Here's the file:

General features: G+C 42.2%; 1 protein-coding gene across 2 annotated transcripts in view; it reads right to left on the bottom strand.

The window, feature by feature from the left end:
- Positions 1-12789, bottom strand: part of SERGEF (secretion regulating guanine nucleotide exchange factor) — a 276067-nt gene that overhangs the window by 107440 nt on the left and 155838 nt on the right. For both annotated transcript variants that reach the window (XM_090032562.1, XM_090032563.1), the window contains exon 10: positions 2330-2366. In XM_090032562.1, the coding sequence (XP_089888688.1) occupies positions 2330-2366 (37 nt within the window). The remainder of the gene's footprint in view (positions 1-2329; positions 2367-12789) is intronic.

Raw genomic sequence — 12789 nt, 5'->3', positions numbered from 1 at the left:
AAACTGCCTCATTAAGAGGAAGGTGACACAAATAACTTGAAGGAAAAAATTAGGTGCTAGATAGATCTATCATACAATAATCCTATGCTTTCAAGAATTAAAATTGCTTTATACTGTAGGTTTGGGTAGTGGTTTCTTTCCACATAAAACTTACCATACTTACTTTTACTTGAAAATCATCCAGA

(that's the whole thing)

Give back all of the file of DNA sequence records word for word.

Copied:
General features: G+C 42.2%; 1 protein-coding gene across 2 annotated transcripts in view; it reads right to left on the bottom strand.

The window, feature by feature from the left end:
- Positions 1-12789, bottom strand: part of SERGEF (secretion regulating guanine nucleotide exchange factor) — a 276067-nt gene that overhangs the window by 107440 nt on the left and 155838 nt on the right. For both annotated transcript variants that reach the window (XM_090032562.1, XM_090032563.1), the window contains exon 10: positions 2330-2366. In XM_090032562.1, the coding sequence (XP_089888688.1) occupies positions 2330-2366 (37 nt within the window). The remainder of the gene's footprint in view (positions 1-2329; positions 2367-12789) is intronic.

Raw genomic sequence — 12789 nt, 5'->3', positions numbered from 1 at the left:
AAACTGCCTCATTAAGAGGAAGGTGACACAAATAACTTGAAGGAAAAAATTAGGTGCTAGATAGATCTATCATACAATAATCCTATGCTTTCAAGAATTAAAATTGCTTTATACTGTAGGTTTGGGTAGTGGTTTCTTTCCACATAAAACTTACCATACTTACTTTTACTTGAAAATCATCCAGA